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‘DDOT in crisis’

By Donald Barnes
Special to the Michigan Citizen

DETROIT — New Detroit Department of Transportation manager Dan Dirks says DDOT is in a state of emergency. “We have a crisis here at DDOT and that is to get the proper number of buses out on the street and for us to meet the schedule we are supposed to,” says the former SMART general manager. “We need to assist our operators and give them everything they need to operate that bus as efficiently as possible.”

Before Dirks agreed to take the position as director of DDOT, he says, he needed to ride the buses to understand the system.

“I didn’t plan on taking this job when the mayor first offered it,” said Dirks, who increased SMART’s ridership by 60 percent. “But meeting with the employees and seeing their zest and their passion is what convinced me DDOT has so much potential.”

Dirks and ATU Local President Fred Westbrook had a meeting a week before Christmas to discuss Westbrook’s concerns with DDOT. Previous news reports, however, indicated Dirks’ appointment came suddenly during Mayor Mike Duggan’s first week on the job, in January, when the new mayor says he noticed long lines and overcrowded buses on one of this winter’s coldest days. “By 8 a.m., DDOT was already two hours behind schedule,” Duggan said during his speech at the swearing-in ceremony for newly-elected city officials. “I was so embarrassed and angry for the people who were standing out and trying to get to work, trying to get to the places they were going in sub-zero weather for hours at a time.”

Local commuter and Michigan State graduate Demarkus Allen says he catches more than three buses in the city. According to Allen, buses in East Lansing, which are operated under the Capital Area Transportation Authority, are much more rider-friendly.

“One thing that I always notice in the city is that it feels like the driver always has an attitude, I wish they were more welcoming,” Allen told the Michigan Citizen. He says attitude is a minor issue and on-time service is critical. Additionally, Allen contends bus fees are collected unfairly.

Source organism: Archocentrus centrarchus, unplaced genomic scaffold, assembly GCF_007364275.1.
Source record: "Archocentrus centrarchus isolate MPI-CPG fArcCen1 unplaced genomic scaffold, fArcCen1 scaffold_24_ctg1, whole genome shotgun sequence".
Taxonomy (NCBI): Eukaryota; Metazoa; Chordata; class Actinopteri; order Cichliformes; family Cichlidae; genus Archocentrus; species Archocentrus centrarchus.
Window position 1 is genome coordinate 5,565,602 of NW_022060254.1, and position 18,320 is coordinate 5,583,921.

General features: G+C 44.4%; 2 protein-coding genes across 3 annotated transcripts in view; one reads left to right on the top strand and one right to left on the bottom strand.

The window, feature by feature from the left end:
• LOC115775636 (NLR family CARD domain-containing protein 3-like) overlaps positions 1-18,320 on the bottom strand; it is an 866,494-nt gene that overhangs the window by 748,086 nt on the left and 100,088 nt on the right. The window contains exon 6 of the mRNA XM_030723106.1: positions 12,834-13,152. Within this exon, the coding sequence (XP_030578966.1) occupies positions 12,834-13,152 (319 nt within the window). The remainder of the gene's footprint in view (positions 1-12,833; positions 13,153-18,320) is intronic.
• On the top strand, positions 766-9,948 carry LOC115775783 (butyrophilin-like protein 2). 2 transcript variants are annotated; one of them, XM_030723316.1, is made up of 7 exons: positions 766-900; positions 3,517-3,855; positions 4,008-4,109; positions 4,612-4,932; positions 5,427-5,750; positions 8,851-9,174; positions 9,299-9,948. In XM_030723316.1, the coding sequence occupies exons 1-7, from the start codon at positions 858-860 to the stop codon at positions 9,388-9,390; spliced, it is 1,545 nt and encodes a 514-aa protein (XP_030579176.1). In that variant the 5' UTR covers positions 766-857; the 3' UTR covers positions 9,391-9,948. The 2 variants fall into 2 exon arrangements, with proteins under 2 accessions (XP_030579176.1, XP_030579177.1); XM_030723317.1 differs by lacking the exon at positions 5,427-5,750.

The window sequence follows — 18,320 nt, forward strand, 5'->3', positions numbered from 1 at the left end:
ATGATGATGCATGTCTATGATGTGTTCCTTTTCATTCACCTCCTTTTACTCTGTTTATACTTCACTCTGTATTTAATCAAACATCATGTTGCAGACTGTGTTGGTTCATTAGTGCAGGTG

“The fee is $1.50 and a transfer is $1.75, but if I have two dollars instead of a machine giving me a change card, they just keep (the change),” Allen said. “It’s like they’re taking your money away every time. What if I get on the bus and all I have is five dollars, some people don’t have access to immediate change. You’ll just be stuck with what they want to happen.”

Riders are not the only ones struggling with DDOT service. “I told (Dirks) my first concern is safety for my members who drive the bus. The second thing is we need on-time service so we can dilute some of these verbal and physical assaults,” Westbrook told the Michigan Citizen. “We want our wages to be comparable to the wages of other transit workers and operators in the state of Michigan as far as SMART, Ann Arbor and other places in the state. They make well over $19 an hour, DDOT bus drivers make $15.93 and we’re larger than all the other carriers.”

According to Westbrook, Emergency Manager Kevyn Orr allocated $2.5 million for the hiring of 35 transit police officers. He says the new management company and COO Gary Brown’s initiatives to improve bus security should be evident by the end of February. MV Transportation Inc, a Dallas-based company has managed DDOT since last August. Their contract is set to expire in September.

“MV and Gary Brown have some initiatives as far as cameras on the buses and 30 to 40 buses back in service from engine and transmission overhauls,” Westbrook said. “By the end of February, they should have these cameras on 90 percent of the fleet. We should start seeing improvements by the end of February. If we don’t, then we’ll be back (rallying) in the streets.”

At the end of 2013, DDOT received more than $40 million from the Federal Transit Administration with an additional $10 million being matched by local and state funds amounting to $52 million.

According to Megan Owens, executive director of the non-profit organization Transportation Riders Untied, none of the $52 million will go into operations, meaning drivers and mechanics will remain at their current pay-rate. The money will be used to refurbish more than 50 buses, improve facilities and vehicle maintenance.

Owens commends Mayor Duggan for acknowledging DDOT’s current issues and says the  mayor has already made steps toward improvement by making DDOT a priority.

“(Duggan) has to provide funding, that’s going to be a major challenge given the budget problem,” Owens told the Michigan Citizen. “There can’t be anymore cuts, they can’t operate on less money.”

She says Duggan should make sure the city is an active partner in the Regional Transit Authority. “We now have this four county body that’s working on how to improve and expand transit,” Owens said. “Detroit’s got to be fully active and engaged in making that work.”

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